Deandre Ayton quietly just had his best game yet

Phoenix Suns Deandre Ayton (Photo by Noah Graham/NBAE via Getty Images)
Phoenix Suns Deandre Ayton (Photo by Noah Graham/NBAE via Getty Images) /

Phoenix Suns rookie Deandre Ayton has the size and skills to have a quiet 20/15 game. Just wait until he decides he’s going to truly dominate.

The Phoenix Suns have been desperate to find that second star to take the offensive load and overall scoring pressure off of Devin Booker.

Deandre Ayton was drafted first overall for that very reason, and in two of his first three games he has shown that he can definitely become a high stats player, nearly without even trying.

Ayton’s body and physique will almost always be bigger than his opponent. He will almost always be more athletic than the bigs he will go up against. He will almost always have the knowledge in his mind to do this job and do so effectively and well.

When he does put everything together, when he realizes and fully accepts/appreciates that he, Deandre Ayton, deserves to be in the NBA; deserves to be called a “pro;” has the ability to mow over opponents for both rebounds and points when he needs to; he will truly shine.

But right now, while he’s still getting his feet wet, figuring out the job, and learning all of the nuances that there is to being a professional athlete, he is going to have a lot of quiet nights.

Phoenix Suns
Phoenix Suns /

Phoenix Suns

Quiet nights like game three of the regular season against the Golden State Warriors.

Deandre Ayton finished with career-highs in both scoring and rebounding: 20 points and 14 boards.

Why do I say quiet?

Because the Suns were blown out.

And he’s not a ball-handler.

Deandre Ayton is never going to walk the ball up the court. He’s never going to set the offense. He is never going to call for an iso on the wing (if he does any of this, the step aside Shaquille O’Neal, this is Wilt Chamberlain territory).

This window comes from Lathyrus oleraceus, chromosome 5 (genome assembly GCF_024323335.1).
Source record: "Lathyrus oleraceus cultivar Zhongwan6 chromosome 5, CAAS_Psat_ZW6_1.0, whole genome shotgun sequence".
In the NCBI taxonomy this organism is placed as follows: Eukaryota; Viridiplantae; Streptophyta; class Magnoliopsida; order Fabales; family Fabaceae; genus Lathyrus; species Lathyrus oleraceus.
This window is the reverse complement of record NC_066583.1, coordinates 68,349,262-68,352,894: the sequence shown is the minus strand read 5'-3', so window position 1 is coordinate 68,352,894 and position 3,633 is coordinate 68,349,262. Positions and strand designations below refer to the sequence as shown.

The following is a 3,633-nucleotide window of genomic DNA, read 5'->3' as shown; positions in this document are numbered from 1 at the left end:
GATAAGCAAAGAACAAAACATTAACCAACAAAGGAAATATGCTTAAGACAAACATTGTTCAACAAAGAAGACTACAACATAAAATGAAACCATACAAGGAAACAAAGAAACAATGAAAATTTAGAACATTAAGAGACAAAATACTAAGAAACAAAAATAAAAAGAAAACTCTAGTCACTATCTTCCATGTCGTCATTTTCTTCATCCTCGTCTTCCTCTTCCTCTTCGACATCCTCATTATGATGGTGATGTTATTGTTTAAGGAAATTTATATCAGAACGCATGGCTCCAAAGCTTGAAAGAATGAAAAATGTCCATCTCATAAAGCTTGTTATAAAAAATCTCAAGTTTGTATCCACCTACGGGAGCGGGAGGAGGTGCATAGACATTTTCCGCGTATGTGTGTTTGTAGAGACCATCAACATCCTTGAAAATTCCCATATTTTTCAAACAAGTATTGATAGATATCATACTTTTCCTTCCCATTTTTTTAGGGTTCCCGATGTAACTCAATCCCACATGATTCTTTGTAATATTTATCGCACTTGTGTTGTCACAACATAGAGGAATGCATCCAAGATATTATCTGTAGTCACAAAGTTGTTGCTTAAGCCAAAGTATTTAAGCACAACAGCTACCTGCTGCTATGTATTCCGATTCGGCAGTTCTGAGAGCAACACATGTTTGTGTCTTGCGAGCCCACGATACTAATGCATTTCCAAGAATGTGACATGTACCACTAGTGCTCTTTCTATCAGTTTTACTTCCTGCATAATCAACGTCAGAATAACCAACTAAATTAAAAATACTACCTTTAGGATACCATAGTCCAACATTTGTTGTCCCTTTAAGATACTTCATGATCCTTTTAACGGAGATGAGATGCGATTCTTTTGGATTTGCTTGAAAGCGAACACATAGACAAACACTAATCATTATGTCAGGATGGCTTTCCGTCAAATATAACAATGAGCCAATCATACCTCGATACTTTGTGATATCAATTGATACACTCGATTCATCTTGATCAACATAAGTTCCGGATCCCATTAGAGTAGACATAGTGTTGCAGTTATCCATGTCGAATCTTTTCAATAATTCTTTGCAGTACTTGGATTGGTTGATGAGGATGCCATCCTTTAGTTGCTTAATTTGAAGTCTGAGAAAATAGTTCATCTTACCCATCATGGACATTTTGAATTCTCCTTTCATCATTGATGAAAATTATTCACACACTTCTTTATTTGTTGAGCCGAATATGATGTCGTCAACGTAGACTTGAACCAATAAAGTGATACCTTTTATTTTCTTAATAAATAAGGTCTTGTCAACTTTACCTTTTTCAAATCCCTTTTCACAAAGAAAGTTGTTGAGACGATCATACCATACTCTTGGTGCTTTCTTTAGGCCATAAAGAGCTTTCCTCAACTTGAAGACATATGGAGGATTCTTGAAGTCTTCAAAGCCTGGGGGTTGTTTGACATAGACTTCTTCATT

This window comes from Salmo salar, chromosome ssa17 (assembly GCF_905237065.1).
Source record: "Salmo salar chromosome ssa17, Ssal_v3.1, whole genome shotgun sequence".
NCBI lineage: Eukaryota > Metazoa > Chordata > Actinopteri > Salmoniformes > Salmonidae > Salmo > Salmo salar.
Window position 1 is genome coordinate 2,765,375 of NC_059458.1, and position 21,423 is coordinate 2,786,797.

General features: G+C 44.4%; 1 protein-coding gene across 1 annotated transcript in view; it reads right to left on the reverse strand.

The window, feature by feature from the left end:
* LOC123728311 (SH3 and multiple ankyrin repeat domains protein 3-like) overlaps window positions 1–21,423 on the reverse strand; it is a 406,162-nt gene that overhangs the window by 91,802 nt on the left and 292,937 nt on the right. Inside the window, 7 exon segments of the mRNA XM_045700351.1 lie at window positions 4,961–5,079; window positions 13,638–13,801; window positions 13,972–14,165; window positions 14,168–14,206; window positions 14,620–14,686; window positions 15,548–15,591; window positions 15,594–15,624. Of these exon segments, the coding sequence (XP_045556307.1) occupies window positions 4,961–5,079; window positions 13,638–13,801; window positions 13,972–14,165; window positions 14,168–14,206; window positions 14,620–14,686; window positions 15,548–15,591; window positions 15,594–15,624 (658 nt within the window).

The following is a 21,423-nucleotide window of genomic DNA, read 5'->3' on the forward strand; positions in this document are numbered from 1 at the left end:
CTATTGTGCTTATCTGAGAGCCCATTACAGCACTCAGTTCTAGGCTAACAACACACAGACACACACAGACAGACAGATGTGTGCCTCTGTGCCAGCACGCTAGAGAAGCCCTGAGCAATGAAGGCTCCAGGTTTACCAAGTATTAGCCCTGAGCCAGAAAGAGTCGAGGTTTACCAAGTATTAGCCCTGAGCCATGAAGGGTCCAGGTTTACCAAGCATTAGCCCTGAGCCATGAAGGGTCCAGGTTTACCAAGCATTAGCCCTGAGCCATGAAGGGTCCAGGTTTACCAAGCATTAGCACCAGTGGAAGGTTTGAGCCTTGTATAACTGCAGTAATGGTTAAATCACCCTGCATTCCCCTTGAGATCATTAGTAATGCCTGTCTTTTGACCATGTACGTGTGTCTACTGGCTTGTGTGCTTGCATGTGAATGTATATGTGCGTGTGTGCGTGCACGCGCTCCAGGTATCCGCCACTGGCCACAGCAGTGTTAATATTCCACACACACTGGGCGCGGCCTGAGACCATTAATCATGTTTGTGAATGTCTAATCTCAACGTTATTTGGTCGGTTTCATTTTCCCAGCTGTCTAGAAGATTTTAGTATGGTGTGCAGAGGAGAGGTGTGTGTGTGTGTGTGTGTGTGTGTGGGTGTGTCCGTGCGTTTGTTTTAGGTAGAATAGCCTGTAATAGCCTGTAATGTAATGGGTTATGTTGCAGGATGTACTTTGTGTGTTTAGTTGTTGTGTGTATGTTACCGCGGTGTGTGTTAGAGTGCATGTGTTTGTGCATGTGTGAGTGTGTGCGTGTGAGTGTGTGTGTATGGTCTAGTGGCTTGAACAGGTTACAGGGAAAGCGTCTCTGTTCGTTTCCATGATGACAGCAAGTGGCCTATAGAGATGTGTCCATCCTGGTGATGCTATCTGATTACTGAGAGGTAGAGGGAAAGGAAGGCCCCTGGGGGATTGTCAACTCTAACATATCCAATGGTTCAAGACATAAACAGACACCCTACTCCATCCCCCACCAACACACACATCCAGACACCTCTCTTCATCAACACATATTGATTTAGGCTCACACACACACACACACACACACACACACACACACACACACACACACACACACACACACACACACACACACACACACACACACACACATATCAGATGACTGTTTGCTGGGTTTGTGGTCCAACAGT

Ayton can only get the ball when someone passes it to him, most likely in the post, and will otherwise have to fight hard for the stats that make him one of the most valuable commodities in the NBA: a center with a mid-range to outside shot.

Oh, and shoot free throws. Through three games he’s shooting a cool 91.7%. He shot 73.3% at Arizona. Shaquille O’Neal shot 52.7% for his career. Hakeem Olajuwon shot 71.2%. David Robinson shot 73.6%.

Against Golden State, as in his first two games, most of the points and rebounds that he accumulated came in the natural flow of the game and not by his demand.

Against the Warriors, a couple of rebounds absolutely came because he fought hard to control them, for a moment or two letting out his inner Dennis Rodman.

For the most part, though, the ball fell to him and he happened to be the tallest person in the vicinity of the carom.

Games like the one against the Warriors are going to happen more often than not this season.

Devin Booker is going to be the focal point of the offense, the shooters and going to shoot, and Ayton will get his as it comes to him.

As a potential dominant center, if I have one worry about Ayton it’s that so far he will  only let the ball come to him on rebounds; he let’s his shots come to him rather than barking at his teammates to throw the ball to him the instant he is in position in the post and go to work; he often lets the defender move out of the way for him; on defense he stays out of their way.

Soon I would expect to see him grab rebounds from the grasp of his opponents, burning into their minds who is in control; demand the ball, barking at his teammates to throw him the rock the instant he is in position in the post and let him go to work; move the defender out of the way whether it’s for a board or points; step in the way of a driving offensive player, picking up a foul here or there but teaching them that he will always  be there to absorb their hit if they dare come through his lane.

Next. If the Phoenix Suns' number is 30, then why not 40 3's a game?. dark

It is far, far, far  too early to believe anything of Ayton other than that he has a fantastically great career ahead of him with the Phoenix Suns. I wouldn’t be worried about Ayton’s future in Phoenix unless he had two consecutive bombed seasons to start out, something that after three games I believe to be entirely unlikely.

For now though we will have to sit through quiet 20/14 games and wonder afterwards “how did he do that?” then smile because, that means he’s really good, and those games where he decides he needs to be absolutely dominant for him to win, are following right behind.